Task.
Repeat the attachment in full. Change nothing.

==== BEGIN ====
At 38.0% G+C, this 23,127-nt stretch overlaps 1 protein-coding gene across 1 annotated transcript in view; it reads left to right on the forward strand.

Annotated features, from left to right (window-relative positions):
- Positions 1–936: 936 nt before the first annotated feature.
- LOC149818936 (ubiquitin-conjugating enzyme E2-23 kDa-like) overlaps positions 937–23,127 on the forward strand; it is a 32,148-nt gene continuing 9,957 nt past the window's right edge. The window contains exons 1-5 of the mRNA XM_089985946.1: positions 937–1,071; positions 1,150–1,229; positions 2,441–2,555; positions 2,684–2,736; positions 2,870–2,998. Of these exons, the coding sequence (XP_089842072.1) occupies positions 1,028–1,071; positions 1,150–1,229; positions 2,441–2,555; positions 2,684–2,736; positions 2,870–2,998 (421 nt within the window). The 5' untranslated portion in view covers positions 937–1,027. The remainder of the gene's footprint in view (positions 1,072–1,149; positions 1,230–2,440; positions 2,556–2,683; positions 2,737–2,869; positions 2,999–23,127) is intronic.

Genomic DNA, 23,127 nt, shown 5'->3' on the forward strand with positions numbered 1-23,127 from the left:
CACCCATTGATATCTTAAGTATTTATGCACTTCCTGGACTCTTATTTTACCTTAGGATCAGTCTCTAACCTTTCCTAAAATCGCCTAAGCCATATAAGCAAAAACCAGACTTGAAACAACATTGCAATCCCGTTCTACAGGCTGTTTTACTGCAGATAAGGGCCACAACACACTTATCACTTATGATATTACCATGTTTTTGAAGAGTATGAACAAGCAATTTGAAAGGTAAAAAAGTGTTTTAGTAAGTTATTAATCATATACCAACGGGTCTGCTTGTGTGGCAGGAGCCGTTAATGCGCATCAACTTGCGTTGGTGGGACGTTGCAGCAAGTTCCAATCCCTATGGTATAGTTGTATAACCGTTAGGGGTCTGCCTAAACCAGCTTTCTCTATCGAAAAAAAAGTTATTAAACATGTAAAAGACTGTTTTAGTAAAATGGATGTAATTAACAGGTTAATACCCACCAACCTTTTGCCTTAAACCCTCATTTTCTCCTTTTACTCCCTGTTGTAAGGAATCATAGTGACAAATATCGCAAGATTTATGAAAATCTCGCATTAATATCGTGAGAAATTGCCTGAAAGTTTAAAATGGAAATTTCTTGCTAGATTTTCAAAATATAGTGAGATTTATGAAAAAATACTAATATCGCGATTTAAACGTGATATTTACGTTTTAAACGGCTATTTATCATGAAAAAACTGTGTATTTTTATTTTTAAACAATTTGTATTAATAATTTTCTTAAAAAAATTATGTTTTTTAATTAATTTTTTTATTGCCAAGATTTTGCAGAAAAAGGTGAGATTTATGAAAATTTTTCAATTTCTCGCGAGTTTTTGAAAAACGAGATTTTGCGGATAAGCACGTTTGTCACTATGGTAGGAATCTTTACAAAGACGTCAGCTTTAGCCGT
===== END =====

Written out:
At 38.0% G+C, this 23,127-nt stretch overlaps 1 protein-coding gene across 1 annotated transcript in view; it reads left to right on the forward strand.

Annotated features, from left to right (window-relative positions):
- Positions 1–936: 936 nt before the first annotated feature.
- LOC149818936 (ubiquitin-conjugating enzyme E2-23 kDa-like) overlaps positions 937–23,127 on the forward strand; it is a 32,148-nt gene continuing 9,957 nt past the window's right edge. The window contains exons 1-5 of the mRNA XM_089985946.1: positions 937–1,071; positions 1,150–1,229; positions 2,441–2,555; positions 2,684–2,736; positions 2,870–2,998. Of these exons, the coding sequence (XP_089842072.1) occupies positions 1,028–1,071; positions 1,150–1,229; positions 2,441–2,555; positions 2,684–2,736; positions 2,870–2,998 (421 nt within the window). The 5' untranslated portion in view covers positions 937–1,027. The remainder of the gene's footprint in view (positions 1,072–1,149; positions 1,230–2,440; positions 2,556–2,683; positions 2,737–2,869; positions 2,999–23,127) is intronic.

Genomic DNA, 23,127 nt, shown 5'->3' on the forward strand with positions numbered 1-23,127 from the left:
CACCCATTGATATCTTAAGTATTTATGCACTTCCTGGACTCTTATTTTACCTTAGGATCAGTCTCTAACCTTTCCTAAAATCGCCTAAGCCATATAAGCAAAAACCAGACTTGAAACAACATTGCAATCCCGTTCTACAGGCTGTTTTACTGCAGATAAGGGCCACAACACACTTATCACTTATGATATTACCATGTTTTTGAAGAGTATGAACAAGCAATTTGAAAGGTAAAAAAGTGTTTTAGTAAGTTATTAATCATATACCAACGGGTCTGCTTGTGTGGCAGGAGCCGTTAATGCGCATCAACTTGCGTTGGTGGGACGTTGCAGCAAGTTCCAATCCCTATGGTATAGTTGTATAACCGTTAGGGGTCTGCCTAAACCAGCTTTCTCTATCGAAAAAAAAGTTATTAAACATGTAAAAGACTGTTTTAGTAAAATGGATGTAATTAACAGGTTAATACCCACCAACCTTTTGCCTTAAACCCTCATTTTCTCCTTTTACTCCCTGTTGTAAGGAATCATAGTGACAAATATCGCAAGATTTATGAAAATCTCGCATTAATATCGTGAGAAATTGCCTGAAAGTTTAAAATGGAAATTTCTTGCTAGATTTTCAAAATATAGTGAGATTTATGAAAAAATACTAATATCGCGATTTAAACGTGATATTTACGTTTTAAACGGCTATTTATCATGAAAAAACTGTGTATTTTTATTTTTAAACAATTTGTATTAATAATTTTCTTAAAAAAATTATGTTTTTTAATTAATTTTTTTATTGCCAAGATTTTGCAGAAAAAGGTGAGATTTATGAAAATTTTTCAATTTCTCGCGAGTTTTTGAAAAACGAGATTTTGCGGATAAGCACGTTTGTCACTATGGTAGGAATCTTTACAAAGACGTCAGCTTTAGCCGT